The book's title story concerns a hasid, whose rebbe grants him dispensation to visit a prostitute, after the man's wife refuses to have sex with him. "The Twenty-seventh Man" is unpublished Pinchas Pelovitz, who is mistakenly marked for execution by Stalin along with 26 renowned writers. In prison, Pelovitz composes his masterpiece, which he recites to his three illustrious cellmates just before they are all shot, increasing his readership threefold.

"What makes [Englander] so remarkable is he's not writing about the condition of being Jewish. He's writing about the condition of being human," Pavlin says.

Englander's collection caused a bidding war among publishers, something common enough for a first-time writer, Rosenthal says, but a heady experience for Englander, who had by then moved to Israel.

"While it was going on, Nathan would call me from Jerusalem. He kept saying, 'I can't breathe. I can't breathe. I'll call you later.' "

For The Relief of Unbearable Urges was released in April. The reviews have read more like paeans. Reviewers seem powerless against making comparisons between Englander and Singer, Malamud, Kafka, Golgol, Chekhov, John Cheever and Flannery O'Connor. Rosenthal says she's glad Englander is staying away from the New York literary scene, where writing can give way to being a writer. "He's smart, living in Jerusalem, where he can live the life of a writer instead of acting like a writer."

One of the few criticisms has been about Englander's female characters. He has "a tendency to portray women, uniformly, in story after story, as selfish, demanding and narcissistic creatures, insensitive to their husbands' spiritual and emotional needs," reviewer Michiko Kakutani wrote in the New York Times.

The issue arose in the question-and-answer session following his book reading. "My sympathies are with the women," he insisted. "If they're unsympathetic," he said, referring to the wives of Luger, Reb Kringle and others, "I didn't make the men mean enough."

With assimilation forcing a dumbing down of Jewish culture, the discovery of a young talent who writes so fluently from inside the Jewish experience is a morale boost. Yet what is the setting for Englander's nine stories? The Orthodox world, the Holocaust, Israel, and the Stalinist purges of the 1950s. This begs the question: can a viable American Jewish literature still be fashioned from a mainstream Jewish context?

The subject doesn't interest Englander. "I guess that would be assuming this [book] is within a viable Jewish context. That's never been my intent." He insists his motive for writing is entirely personal, the goal of his fiction universal. He won't be the poster boy for the Jewish cultural renaissance.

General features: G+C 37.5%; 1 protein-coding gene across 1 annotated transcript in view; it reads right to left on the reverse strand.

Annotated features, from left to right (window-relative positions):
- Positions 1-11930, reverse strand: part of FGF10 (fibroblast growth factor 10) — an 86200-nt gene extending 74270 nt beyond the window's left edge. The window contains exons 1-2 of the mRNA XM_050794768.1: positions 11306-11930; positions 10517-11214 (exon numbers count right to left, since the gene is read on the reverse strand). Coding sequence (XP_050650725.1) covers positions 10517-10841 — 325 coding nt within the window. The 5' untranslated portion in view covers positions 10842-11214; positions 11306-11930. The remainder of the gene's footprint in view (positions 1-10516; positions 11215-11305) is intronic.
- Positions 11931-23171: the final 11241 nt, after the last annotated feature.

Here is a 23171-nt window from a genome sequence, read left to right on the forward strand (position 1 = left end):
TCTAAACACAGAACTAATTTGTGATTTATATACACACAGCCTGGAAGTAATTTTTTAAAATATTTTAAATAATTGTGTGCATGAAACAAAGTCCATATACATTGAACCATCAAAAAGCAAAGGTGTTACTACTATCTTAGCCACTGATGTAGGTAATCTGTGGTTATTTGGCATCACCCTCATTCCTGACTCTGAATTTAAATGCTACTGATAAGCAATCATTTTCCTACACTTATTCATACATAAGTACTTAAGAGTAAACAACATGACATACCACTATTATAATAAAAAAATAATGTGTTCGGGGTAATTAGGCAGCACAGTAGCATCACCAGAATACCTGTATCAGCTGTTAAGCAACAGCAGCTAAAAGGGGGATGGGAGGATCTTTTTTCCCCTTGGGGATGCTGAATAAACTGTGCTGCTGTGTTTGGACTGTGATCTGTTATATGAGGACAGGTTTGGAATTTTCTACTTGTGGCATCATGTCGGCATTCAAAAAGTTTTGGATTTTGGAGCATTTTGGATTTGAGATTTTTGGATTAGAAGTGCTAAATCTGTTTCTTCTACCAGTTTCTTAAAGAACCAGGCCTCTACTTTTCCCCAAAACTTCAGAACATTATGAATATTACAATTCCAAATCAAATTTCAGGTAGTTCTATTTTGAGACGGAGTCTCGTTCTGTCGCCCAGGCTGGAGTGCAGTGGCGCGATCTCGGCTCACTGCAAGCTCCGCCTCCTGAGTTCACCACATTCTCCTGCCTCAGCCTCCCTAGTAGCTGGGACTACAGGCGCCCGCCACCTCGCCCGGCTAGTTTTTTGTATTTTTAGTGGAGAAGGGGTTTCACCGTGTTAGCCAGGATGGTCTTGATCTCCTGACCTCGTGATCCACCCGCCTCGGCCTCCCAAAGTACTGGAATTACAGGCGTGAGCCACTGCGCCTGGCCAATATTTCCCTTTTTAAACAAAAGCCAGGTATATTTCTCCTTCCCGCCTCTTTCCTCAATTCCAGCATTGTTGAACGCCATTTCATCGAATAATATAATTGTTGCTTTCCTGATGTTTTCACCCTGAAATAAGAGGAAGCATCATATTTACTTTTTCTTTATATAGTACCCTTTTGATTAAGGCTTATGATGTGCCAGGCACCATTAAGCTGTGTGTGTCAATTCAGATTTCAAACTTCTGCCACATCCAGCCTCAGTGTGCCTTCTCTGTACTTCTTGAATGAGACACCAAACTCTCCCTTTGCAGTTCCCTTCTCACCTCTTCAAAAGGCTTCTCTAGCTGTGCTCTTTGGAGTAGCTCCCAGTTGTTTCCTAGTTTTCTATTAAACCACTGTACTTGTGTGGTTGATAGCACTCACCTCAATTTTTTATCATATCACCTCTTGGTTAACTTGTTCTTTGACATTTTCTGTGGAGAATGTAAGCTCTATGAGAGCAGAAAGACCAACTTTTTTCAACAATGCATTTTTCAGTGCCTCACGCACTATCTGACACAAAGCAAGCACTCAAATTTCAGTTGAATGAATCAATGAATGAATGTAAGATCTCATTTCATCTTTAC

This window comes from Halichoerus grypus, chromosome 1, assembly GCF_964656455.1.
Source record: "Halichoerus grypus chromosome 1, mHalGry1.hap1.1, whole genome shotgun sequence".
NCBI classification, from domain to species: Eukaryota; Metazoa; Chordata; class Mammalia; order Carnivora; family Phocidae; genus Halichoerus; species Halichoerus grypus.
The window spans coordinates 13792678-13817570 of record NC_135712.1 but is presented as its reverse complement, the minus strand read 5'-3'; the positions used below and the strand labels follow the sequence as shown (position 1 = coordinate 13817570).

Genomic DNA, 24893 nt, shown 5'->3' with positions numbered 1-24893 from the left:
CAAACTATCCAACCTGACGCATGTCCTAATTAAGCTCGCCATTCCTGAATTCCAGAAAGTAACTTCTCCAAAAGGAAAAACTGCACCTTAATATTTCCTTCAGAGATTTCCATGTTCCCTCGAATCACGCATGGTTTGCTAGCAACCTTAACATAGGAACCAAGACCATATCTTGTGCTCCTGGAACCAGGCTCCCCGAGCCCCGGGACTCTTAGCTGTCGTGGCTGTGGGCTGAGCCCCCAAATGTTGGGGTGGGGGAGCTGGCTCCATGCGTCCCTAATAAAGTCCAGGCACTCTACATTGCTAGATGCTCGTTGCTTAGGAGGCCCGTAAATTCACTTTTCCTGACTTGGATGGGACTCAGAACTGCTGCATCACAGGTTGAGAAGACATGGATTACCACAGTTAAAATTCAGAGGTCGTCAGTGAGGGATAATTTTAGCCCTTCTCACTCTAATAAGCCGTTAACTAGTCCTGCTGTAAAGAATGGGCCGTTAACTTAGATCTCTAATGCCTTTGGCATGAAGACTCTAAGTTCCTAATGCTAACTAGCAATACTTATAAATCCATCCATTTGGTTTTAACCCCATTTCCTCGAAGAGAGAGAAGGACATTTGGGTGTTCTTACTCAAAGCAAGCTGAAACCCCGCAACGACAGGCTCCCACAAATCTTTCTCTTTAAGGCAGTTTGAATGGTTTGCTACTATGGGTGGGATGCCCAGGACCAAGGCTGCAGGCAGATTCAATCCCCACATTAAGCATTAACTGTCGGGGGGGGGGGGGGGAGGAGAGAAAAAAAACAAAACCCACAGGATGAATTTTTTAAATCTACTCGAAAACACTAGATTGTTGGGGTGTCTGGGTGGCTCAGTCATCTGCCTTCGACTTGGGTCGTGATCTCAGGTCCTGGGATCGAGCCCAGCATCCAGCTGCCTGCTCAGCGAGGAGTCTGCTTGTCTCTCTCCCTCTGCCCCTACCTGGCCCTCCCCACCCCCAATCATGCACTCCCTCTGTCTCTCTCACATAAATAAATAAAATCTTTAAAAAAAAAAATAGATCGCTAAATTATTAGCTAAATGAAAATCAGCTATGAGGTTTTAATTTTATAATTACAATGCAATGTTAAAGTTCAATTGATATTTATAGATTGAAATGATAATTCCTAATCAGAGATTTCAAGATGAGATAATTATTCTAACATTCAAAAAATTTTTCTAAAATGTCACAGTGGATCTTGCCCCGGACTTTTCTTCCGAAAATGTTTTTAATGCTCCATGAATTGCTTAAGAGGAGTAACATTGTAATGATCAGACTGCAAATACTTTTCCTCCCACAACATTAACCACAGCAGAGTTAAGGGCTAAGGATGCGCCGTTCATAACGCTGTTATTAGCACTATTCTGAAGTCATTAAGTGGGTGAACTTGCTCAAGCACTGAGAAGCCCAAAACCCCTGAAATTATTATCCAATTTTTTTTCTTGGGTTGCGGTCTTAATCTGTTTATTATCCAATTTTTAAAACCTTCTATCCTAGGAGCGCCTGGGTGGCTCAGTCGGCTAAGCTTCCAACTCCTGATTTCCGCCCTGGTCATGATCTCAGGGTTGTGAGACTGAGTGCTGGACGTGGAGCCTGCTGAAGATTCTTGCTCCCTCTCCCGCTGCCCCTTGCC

"I write what I write," he says. "[Orthodoxy] just happens to be a world that I've spent a good part of my life in. This is what I was drawn to write about. And this is the world this book needed to be in. I don't even consider myself a Jewish writer. And if the next book needs to be in the world of formula stock car racing, then I'm writing about race cars."

But while the boy can leave Orthodoxy behind, it isn't clear if you can take Orthodoxy out of the boy entirely. Writing, he says, demands a "monkish existence," and the focus and discipline of a Talmud student. "I am a pro when it comes to ritualistic behavior, everything prescribed and timed and structured, everything right or wrong. And once I got serious about writing, I discovered that I'd adopted a lot of these forms. You write hard every day, six days a week, and on the seventh you rest. My own Sabbath. For a long time Sabbath fell out on Tuesday."

"Nathan is very meticulous and he works very, very hard," Rosenthal says. "He's extremely polished. It's unusual for someone to be that young and that good."

Englander is sitting behind a dark wooden table on a small stage in the Washington, DC, bookstore. Although his stories are serious, the table is somehow too solemn for Englander's irreverence and scruffy good looks. He's moved the audience with his reading of "The Tumblers." Some have their heads lowered, as if they want to cry. Through their questions, it's clear they want to attribute a spark of holiness to Englander's labors, to know his days are as transcendent as his stories. But Englander, part secular apostate, part stand-up comic, will have none of it.

"Is writing a form of prayer?" he is asked.

"Not in the least," he says. "It's a lifestyle choice."
  I don't even consider myself a Jewish writer. And if the next book needs to be in the world of formula stock car racing, then I'm writing about race cars.